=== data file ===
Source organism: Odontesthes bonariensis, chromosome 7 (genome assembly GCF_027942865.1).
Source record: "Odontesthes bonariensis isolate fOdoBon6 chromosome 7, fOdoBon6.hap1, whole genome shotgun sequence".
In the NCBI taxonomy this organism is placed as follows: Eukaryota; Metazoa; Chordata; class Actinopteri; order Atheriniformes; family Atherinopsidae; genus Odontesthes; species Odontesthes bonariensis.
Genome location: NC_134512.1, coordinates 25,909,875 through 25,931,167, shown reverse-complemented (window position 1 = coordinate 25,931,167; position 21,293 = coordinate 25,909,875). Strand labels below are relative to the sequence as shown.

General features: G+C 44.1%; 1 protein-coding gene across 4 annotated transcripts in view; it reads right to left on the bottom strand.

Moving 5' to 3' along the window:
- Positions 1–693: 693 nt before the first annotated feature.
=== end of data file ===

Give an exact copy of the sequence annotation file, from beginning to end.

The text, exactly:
Source organism: Odontesthes bonariensis, chromosome 7 (genome assembly GCF_027942865.1).
Source record: "Odontesthes bonariensis isolate fOdoBon6 chromosome 7, fOdoBon6.hap1, whole genome shotgun sequence".
In the NCBI taxonomy this organism is placed as follows: Eukaryota; Metazoa; Chordata; class Actinopteri; order Atheriniformes; family Atherinopsidae; genus Odontesthes; species Odontesthes bonariensis.
Genome location: NC_134512.1, coordinates 25,909,875 through 25,931,167, shown reverse-complemented (window position 1 = coordinate 25,931,167; position 21,293 = coordinate 25,909,875). Strand labels below are relative to the sequence as shown.

General features: G+C 44.1%; 1 protein-coding gene across 4 annotated transcripts in view; it reads right to left on the bottom strand.

Moving 5' to 3' along the window:
- Positions 1–693: 693 nt before the first annotated feature.